[FOM] Alternative foundations?
henk
henk at cs.ru.nl
Fri Feb 21 04:31:40 EST 2014
To Victor and others
One of the reasons why type theory has something to say that
is beyond set theory is the following. In contemporary mathematics
large computations are essential. Think of the use of Groebner bases,
the proof of the 4CT, and Hales proof of the Kepler conjecture.
Now a FOM has as task to be able to represent proofs, so that others
can check them. Set theory is a very awkward theory to represent
computations.
It can be done in principle, by describing Turing Machines as sets of
quadruples,
but then the computational fun gets lost as proofs involving serious
computing
become unreadable. In short: set theory doesn't contain a convenient
computational
model. This may be one of the reasons that the Bourbaki enterprise did
come to an end.
Type theory as coming originally from Whitehead-Russell and simplified
and essentially
extended by Ramsey (simplifying), Church (adding lambda terms), de
Bruijn (adding dependent
types), Scott (adding inductive types with recursion), Girard (adding
higher order types), Martin-Loef
(showing the natural position and power of intuitionism) all lead to
proof-checking based on type
theory with successes like the full formalization of the 4CT and the
Feit-Thompson theorem by
Gonthier and collaborators and the forthcoming one of the Kepler
conjecture by Hales and
collaborators.
Now, there are some difficulties with types (which someone else may like
to describe). For this reason
there is work in progress by Voevodsky and collaborators to modify this
theory.
Henk Barendregt
On 02/18/2014 03:58 PM, Victor Marek wrote:
> In (New York Times) Book Review of February 16, 2014, there is a piece by
> Professor Edward Frenkel of Math/UC Berkeley, entitled "Ad Infinitum." This
> is a review of a book by Max Tegmark, a physicist from M.I.T. The book in
> question is entitled "Our Mathematical Universe" and appears to be one of many
> recent books presenting (an absurd in my opinion, and certainly untestable)
> hypothesis of existence of multiverses (other texts on this hypothesis include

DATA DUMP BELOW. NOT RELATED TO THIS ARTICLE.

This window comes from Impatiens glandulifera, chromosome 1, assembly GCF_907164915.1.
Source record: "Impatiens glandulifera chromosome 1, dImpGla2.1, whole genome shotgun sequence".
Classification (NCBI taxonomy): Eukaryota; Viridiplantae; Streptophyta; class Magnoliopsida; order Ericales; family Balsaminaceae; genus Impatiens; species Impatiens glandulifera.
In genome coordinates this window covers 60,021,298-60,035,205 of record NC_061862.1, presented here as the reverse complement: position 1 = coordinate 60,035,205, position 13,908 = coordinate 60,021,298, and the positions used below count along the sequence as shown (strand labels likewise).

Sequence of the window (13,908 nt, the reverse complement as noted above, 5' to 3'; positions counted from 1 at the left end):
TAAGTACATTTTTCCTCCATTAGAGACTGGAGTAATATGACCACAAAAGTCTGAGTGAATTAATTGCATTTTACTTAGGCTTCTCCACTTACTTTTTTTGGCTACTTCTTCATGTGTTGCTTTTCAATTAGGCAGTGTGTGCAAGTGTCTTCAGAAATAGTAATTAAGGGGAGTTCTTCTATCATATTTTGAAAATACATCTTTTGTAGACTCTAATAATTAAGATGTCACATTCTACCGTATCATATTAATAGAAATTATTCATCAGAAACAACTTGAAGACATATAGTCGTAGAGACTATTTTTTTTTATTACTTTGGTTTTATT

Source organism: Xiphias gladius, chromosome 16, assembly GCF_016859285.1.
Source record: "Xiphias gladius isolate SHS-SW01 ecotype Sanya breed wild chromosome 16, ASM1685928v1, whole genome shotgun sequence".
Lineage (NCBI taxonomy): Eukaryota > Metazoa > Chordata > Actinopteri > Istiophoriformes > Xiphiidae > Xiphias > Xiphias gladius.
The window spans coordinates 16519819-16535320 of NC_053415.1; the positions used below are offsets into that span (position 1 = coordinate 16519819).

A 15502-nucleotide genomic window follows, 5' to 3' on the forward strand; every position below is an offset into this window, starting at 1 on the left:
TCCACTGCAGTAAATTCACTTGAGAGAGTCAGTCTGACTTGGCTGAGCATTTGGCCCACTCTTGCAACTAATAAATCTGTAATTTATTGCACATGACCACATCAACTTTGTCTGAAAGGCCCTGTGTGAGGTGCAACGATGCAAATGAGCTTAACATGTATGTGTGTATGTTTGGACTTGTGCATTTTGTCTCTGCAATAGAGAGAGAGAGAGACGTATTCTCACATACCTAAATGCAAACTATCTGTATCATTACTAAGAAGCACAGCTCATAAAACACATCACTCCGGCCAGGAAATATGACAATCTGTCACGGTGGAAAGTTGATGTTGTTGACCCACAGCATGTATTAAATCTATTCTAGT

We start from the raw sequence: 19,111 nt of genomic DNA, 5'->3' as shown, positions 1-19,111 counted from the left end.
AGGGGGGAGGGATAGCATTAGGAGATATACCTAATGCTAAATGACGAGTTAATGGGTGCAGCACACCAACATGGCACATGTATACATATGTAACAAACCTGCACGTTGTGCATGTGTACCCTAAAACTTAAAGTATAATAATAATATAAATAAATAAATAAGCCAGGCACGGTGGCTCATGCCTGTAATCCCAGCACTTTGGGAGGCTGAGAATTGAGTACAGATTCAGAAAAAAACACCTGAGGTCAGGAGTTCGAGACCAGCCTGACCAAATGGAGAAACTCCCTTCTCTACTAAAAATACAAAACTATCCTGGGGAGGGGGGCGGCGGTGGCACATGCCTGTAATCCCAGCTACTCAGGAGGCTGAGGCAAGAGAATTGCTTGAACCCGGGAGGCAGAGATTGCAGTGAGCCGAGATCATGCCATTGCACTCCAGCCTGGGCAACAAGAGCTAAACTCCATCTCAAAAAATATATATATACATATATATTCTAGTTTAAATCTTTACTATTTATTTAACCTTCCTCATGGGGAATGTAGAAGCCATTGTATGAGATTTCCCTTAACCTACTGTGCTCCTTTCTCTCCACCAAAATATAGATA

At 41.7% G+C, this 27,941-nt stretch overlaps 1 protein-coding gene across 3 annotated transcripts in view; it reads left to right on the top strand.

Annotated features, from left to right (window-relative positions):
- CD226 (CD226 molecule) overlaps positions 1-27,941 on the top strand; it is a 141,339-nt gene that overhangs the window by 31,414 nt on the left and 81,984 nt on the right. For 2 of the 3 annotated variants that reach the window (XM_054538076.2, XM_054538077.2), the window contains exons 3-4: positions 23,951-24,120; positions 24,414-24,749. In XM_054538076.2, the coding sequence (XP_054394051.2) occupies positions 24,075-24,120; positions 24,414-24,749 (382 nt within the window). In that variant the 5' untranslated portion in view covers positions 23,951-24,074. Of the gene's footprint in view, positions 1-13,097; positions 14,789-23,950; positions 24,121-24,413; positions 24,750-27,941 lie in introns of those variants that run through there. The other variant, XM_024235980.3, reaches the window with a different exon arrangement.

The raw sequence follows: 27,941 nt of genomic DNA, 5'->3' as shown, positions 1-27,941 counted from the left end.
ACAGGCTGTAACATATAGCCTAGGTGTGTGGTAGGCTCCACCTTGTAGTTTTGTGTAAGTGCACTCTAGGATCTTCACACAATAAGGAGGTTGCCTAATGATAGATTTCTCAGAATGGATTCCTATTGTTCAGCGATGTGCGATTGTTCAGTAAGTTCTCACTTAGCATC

> books by David Deutsch and by Brian Greene).
>
> Regardless of the merits of the multiverses and other antics by physicists,
> a fragment of the review caught my attention, as it pertains to FoM.
>
> Here it is verbatim:
>
> "I tried to process this information, but didn't feel much. Let's go back to
> the notion of `mathematical structure.' We read in the book that it is a `set
> of abstract elements with relations between them,' like the set of whole
> numbers with operations of addition and multiplication. However there is a lot
> more to math than such mathematical structures. Objects other than sets are
> necessary and they now become widespread. Moreover, there is an effort underway
> to overhaul the foundations of math in which set theory is no longer central.
> So mathematical structures constitute but a small island of modern mathematics.
> Why would someone who believes that math is at the core of reality try to
> reduce all of reality to this island? Where would the rest of math then reside?
> Unfortunately these questions are not addressed."
>
> So, I wonder, what is this "effort underway to overhaul the foundations of
> math in which set theory is no longer central."
>
> Of course, with the logic education from 1960ies, it must be me who is behind
> times, not Professor Frenkel. Still, maybe we should try to see what are these
> efforts to overhaul Foundations of Mathematics. Specifically, what are these
> objects that are not (representable as) sets?
>
> I believe Professor Frenkel opinions bear on the business of FoM, and maybe we
> can see what is going on in the communities beyond FoM.
>
>
> Victor W. Marek Department of Computer Science
> marek at cs.uky.edu University of Kentucky
> _______________________________________________
> FOM mailing list
> FOM at cs.nyu.edu
> http://www.cs.nyu.edu/mailman/listinfo/fom
More information about the FOM
mailing list